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Forget Me Not - Sophie Pavelle ***(*)

There was a lot to like in Sophie Pavelle's debut popular science title. In it, she visits ten locations in the UK (against the backdrop of the Covid lockdowns) where species that are in some way threatened by humans and/or climate change are found.

The writing style is extremely light and personal, while the content on the different species was both interesting and informative. I particularly enjoyed chapters on sea grass and dung beetles, which are accompanied by coverage of a species each of butterfly, porpoise, bat, guillemot, salmon, hare, bird of prey and bumblebee. There's a nice mix of three threads - writing about the species itself, about the visit to the location (so something close to travel writing, as Pavelle attempts to avoid driving and flying as much as possible) and about the environmental side.

I'm not sure the writing style is for everyone - I found it verged on arch at times, didn't endear me with several enthusiastic references to Love Island and had some comments that felt distinctly laboured, such as 'It's only natural that a group of animals would come in all shapes and sizes. One only has to take the midnight train from Bristol Temple Meads station to draw parallels with our species.' This baffled me - she's talking about how variable bats are - but their variation is very considerable and occurs between species. Humans are a single species and, in animal terms, have absolutely trivial variation. I know she was trying to be funny, but for me the joke fell flat.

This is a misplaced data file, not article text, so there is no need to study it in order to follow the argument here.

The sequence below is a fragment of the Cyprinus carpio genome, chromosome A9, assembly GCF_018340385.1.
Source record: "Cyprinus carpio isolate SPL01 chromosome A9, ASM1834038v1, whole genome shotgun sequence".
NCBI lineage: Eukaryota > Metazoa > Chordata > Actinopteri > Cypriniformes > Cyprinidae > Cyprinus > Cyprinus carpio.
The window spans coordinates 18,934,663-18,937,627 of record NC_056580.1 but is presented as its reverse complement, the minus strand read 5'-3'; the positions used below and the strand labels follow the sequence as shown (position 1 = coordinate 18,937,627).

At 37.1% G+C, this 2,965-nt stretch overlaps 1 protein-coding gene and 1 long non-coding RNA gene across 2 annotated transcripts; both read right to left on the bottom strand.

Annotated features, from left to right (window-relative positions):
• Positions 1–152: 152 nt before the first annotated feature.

Like many books with a strong eco-flavour, this one struggles to take in the big picture, telling us what's wrong but not offering a consistent alternative, or considering all sides of the argument. So, for example, Pavelle extols the virtues of good cow dung for the environment, but doesn't square this with the climate change activists' view that we should not eat meat, and so need to get rid of cows (making organic agriculture pretty much impossible as a result). 

Similarly, Pavelle tells us how harmless red kites are and how wrong farmers are to consider them a problem. I think this reflect the way she spent a lot more time talking to environmental activists than farmers. If, like me, she'd had a farmer show her a dead lamb with its eyes pecked out by a red kite, she might be less likely to dismiss the problems it causes with 'the devastating truth is that a red kite could barely kill a frog, so weak are its legs and feet'. I love red kites (which you can't seem to move for where I live) and foxes too, for example, but I do understand why farmers have a problem with them.

This is, then, a likeable introduction to a set of species we could and should do more to protect, with a very personal style - but it does suffer a little from naivety and lack of thinking through the issues.

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Review by Brian Clegg - See all of Brian's online articles or subscribe to a weekly digest for free here


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